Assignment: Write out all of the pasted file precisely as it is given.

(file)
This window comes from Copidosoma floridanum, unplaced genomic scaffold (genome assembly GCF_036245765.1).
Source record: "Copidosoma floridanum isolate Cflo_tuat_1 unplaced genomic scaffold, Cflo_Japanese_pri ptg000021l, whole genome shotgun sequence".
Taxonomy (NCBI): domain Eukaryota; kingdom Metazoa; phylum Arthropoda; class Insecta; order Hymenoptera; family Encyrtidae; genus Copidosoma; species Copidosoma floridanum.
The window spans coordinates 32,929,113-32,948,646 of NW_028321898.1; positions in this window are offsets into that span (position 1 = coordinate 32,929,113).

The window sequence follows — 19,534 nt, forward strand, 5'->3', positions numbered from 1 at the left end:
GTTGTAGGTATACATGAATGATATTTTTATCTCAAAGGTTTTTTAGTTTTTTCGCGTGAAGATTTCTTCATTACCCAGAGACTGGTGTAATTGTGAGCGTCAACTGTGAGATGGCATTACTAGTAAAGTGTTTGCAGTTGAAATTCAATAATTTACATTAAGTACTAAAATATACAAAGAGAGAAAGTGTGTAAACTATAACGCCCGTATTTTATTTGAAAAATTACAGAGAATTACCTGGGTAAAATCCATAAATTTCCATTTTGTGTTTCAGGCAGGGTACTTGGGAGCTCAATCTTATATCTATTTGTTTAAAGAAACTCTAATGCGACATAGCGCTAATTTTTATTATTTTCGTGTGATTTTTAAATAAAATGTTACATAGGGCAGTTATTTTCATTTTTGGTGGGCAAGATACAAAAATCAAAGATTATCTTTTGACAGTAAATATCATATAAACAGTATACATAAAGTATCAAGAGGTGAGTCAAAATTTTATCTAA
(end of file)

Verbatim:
This window comes from Copidosoma floridanum, unplaced genomic scaffold (genome assembly GCF_036245765.1).
Source record: "Copidosoma floridanum isolate Cflo_tuat_1 unplaced genomic scaffold, Cflo_Japanese_pri ptg000021l, whole genome shotgun sequence".
Taxonomy (NCBI): domain Eukaryota; kingdom Metazoa; phylum Arthropoda; class Insecta; order Hymenoptera; family Encyrtidae; genus Copidosoma; species Copidosoma floridanum.
The window spans coordinates 32,929,113-32,948,646 of NW_028321898.1; positions in this window are offsets into that span (position 1 = coordinate 32,929,113).

The window sequence follows — 19,534 nt, forward strand, 5'->3', positions numbered from 1 at the left end:
GTTGTAGGTATACATGAATGATATTTTTATCTCAAAGGTTTTTTAGTTTTTTCGCGTGAAGATTTCTTCATTACCCAGAGACTGGTGTAATTGTGAGCGTCAACTGTGAGATGGCATTACTAGTAAAGTGTTTGCAGTTGAAATTCAATAATTTACATTAAGTACTAAAATATACAAAGAGAGAAAGTGTGTAAACTATAACGCCCGTATTTTATTTGAAAAATTACAGAGAATTACCTGGGTAAAATCCATAAATTTCCATTTTGTGTTTCAGGCAGGGTACTTGGGAGCTCAATCTTATATCTATTTGTTTAAAGAAACTCTAATGCGACATAGCGCTAATTTTTATTATTTTCGTGTGATTTTTAAATAAAATGTTACATAGGGCAGTTATTTTCATTTTTGGTGGGCAAGATACAAAAATCAAAGATTATCTTTTGACAGTAAATATCATATAAACAGTATACATAAAGTATCAAGAGGTGAGTCAAAATTTTATCTAA